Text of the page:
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"Basically, tennis became on a par with other sports like ice hockey and soccer. From what I call a girly, bourgeois sport it became truly popular," Tarpischev said.

Now president of the Russian Tennis Federation, Tarpischev first ran into Yeltsin in 1988, on a Baltic beach, bizarrely, where he challenged Yeltsin -- who at that time was in political disgrace having criticized Soviet leader Mikhail Gorbachev the previous year -- to a game which he eventually accepted.

They met periodically the following year, Tarpischev says, this time on the court in Moscow.

When Yeltsin made his controversial but triumphant return to Russian politics in 1991, the new president invited Tarpischev to become his tennis coach. By 1994 Yeltsin had made him his minister for sport.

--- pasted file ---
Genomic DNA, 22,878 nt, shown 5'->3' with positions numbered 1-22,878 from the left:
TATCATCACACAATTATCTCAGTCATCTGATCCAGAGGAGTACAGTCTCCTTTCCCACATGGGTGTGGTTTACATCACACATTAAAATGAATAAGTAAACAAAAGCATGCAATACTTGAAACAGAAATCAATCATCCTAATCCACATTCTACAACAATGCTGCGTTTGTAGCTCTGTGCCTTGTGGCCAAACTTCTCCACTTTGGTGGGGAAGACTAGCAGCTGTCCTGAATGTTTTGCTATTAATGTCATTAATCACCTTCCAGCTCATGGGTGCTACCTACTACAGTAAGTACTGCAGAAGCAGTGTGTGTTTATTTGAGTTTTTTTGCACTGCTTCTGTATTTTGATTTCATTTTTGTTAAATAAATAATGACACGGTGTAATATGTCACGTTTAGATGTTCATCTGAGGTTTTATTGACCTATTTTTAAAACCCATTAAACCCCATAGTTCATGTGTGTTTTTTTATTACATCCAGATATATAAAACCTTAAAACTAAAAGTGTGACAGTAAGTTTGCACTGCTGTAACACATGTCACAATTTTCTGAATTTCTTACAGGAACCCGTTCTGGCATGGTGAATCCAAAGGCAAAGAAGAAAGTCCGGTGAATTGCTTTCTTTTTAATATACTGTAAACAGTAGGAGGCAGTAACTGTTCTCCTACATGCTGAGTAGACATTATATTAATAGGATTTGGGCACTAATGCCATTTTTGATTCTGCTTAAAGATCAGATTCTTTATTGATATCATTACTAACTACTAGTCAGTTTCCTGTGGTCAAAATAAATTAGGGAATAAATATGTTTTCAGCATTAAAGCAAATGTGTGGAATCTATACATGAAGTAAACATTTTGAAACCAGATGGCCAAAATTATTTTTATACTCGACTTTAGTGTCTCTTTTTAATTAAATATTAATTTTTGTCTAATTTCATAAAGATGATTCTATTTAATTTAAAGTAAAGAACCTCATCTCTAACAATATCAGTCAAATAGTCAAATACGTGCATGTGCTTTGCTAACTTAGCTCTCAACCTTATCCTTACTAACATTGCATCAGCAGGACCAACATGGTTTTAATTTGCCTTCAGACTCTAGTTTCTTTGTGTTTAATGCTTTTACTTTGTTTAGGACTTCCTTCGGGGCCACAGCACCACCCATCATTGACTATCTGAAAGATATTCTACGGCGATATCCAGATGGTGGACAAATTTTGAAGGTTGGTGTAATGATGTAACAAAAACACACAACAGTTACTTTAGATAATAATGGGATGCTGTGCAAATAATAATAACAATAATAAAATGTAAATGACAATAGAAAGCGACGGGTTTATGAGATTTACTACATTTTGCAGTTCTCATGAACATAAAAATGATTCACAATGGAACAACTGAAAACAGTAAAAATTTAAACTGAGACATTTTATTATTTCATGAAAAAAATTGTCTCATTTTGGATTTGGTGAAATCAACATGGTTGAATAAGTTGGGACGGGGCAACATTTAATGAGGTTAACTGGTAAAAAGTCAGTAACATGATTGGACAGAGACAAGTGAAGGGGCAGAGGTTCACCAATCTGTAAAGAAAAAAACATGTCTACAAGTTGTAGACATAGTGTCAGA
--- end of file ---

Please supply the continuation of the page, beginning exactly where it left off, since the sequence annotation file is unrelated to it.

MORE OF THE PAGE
"He was an early riser, getting up at 5am. After two hours work we would go on court for 40 minutes and it was just the right amount of time for him to relax and then resume work," Tarpischev said.

So, was he any good? He was very agile and possessed a rich sense of humor, he recalls.

"He was a professional volleyball player, so he had a good serve -- the actions are similar -- but his footwork left something to be desired."

But it was Yeltsin's recurring heart problems throughout his time in office which did most to slow him down. He was hospitalized on several occasions and famously underwent quadruple heart bypass surgery in 1996.

But if ill health limited his own trips out on court, it didn't stop him from supporting others.